A local sexual abuse survivor that we will call “Jennifer” receives hundreds of text messages daily.
Some of them say things such as, “We know where you’re at”, “I’m going to find you”, and “I have your address”. After years of sexual assault, trafficking, and control, Jennifer thought that she was finally free. But her abusers continue to haunt her through her cell phone.
“Something as simple as going to the store could be too dangerous for me. I have to worry about my kids being safe at this point,” Jennifer said.
It would be an easy fix to block their numbers, get rid of social media, or throw out your phone entirely. Jennifer said she has tried all of that, but it does not stop. Her abusers will download apps that allow them to text from a fake number or create fake social media profiles to continue the harassment.
“I’m always scared, because it’s like do they ever give up? Do they ever stop? Is it ever going to end? It’s creepy,” Jennifer said.
Allie Martinez works with the Underground Railroad in Saginaw. The organization helps victims of domestic violence, stalking, and sexual assault. Martinez said, “As soon as they [the victims] are able to recover from this, technology changes and there’s a new app. It’s like you cut one head off and six more appear so there really isn’t a way to keep them safe in this situation because someone has access to them 24/7.”
According to Martinez, she’s seen first-hand the extraordinary measures abusers will take to keep in touch with their victims. Martinez has noticed abuses are not just using texts or social media they are now using apps that control the victim’s thermostat, locks, and even lighting systems. Once the abuser has control, he or she will do things like crank the heat up as far as 90 degrees in the middle of the night or blast music on Amazon Echo at three o’clock in the morning to remind their victims that they are still watching.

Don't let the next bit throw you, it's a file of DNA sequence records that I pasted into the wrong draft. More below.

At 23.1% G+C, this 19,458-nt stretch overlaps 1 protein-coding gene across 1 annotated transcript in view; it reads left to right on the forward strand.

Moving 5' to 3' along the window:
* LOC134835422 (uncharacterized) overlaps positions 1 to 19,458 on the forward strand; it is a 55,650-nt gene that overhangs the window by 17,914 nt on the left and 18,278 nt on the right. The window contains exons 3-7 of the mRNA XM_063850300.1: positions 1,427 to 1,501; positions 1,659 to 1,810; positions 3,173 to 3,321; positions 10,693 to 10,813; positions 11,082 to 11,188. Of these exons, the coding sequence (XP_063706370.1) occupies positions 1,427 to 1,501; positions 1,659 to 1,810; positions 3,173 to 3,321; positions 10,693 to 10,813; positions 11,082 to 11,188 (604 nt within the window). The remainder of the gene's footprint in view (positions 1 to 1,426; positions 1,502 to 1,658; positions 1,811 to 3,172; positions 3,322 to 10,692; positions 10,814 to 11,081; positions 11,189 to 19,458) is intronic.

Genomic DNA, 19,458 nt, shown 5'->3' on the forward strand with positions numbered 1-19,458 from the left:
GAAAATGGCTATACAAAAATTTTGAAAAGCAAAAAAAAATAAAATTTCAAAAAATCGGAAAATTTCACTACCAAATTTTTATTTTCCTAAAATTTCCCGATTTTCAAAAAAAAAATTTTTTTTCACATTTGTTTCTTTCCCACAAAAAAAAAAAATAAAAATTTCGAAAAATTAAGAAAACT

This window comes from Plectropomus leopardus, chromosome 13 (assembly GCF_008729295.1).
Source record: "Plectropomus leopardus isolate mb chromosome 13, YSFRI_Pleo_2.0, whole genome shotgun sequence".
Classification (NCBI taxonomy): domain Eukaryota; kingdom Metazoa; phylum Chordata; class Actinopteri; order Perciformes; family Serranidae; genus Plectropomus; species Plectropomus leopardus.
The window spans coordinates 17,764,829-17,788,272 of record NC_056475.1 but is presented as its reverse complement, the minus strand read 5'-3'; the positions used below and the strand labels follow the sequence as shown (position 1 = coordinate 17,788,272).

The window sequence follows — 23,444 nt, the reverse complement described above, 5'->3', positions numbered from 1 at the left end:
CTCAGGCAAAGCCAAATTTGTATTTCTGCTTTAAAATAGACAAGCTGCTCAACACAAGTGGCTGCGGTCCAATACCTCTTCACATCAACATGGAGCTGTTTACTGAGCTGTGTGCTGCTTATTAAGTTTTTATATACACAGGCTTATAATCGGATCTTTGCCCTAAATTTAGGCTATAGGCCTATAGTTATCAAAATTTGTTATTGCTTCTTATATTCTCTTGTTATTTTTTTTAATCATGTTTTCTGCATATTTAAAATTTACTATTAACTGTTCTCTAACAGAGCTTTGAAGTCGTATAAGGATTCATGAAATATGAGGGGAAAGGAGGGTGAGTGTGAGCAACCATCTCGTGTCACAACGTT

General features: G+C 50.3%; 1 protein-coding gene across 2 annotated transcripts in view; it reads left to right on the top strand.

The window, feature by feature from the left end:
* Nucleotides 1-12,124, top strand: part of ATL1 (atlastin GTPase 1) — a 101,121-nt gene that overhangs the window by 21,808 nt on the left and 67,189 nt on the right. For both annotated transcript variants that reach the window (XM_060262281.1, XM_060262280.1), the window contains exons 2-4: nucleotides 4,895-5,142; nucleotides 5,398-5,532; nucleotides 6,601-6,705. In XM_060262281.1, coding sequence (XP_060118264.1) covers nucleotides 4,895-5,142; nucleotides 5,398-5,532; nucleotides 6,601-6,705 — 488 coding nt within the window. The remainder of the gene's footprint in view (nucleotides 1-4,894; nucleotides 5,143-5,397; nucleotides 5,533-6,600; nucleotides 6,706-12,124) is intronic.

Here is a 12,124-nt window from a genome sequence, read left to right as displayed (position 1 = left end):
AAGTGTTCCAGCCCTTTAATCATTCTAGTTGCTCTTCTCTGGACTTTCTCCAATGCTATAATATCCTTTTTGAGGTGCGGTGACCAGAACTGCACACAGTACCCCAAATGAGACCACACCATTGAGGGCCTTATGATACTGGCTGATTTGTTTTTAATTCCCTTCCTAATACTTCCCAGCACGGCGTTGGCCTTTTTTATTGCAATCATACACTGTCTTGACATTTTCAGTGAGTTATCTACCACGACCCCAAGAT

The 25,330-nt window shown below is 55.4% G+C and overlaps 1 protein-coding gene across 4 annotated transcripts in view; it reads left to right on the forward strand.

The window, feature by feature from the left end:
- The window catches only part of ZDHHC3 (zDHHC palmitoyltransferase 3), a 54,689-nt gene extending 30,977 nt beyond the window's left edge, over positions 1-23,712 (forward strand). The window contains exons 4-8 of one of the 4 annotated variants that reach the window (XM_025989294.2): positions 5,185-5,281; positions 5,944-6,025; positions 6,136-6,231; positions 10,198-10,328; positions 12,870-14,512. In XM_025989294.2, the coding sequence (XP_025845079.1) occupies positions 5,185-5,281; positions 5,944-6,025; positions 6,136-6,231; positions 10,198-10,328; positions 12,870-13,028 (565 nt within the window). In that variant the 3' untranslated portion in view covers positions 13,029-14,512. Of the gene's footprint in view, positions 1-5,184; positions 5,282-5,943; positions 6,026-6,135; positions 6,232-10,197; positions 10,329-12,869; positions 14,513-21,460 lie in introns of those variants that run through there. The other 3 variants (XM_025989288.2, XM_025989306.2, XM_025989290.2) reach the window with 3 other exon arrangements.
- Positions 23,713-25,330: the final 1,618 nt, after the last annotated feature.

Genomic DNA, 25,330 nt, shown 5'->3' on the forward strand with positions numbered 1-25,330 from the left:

According to Martinez, she’s most frequently seen the use of tracking apps that use GPS technology to pinpoint their victim’s location.
TV5 reporter, Coty Kuschinsky, tried out this technology by downloading the mSpy app on her work cell phone. A process that only took eight seconds. Some apps like these are visible on the victim’s phones, but abusers can pay a premium price to have them hidden completely.
To combat these apps, Martinez recommends that people check their security settings often, do not share passwords, and seek a professional’s help if you feel you are being tracked.
“There needs to be a public outrage about this and we shouldn’t be accepting these apps or promoting these types of apps,” Martinez said.
According to Jennifer, even though her abusers have not taken these steps to track her down yet, she will not be surprised if they do.
“I’ll eventually move out of Michigan because that’s the only way to get away from these people,” Jennifer said. “It’s the only thing that will work,” she said.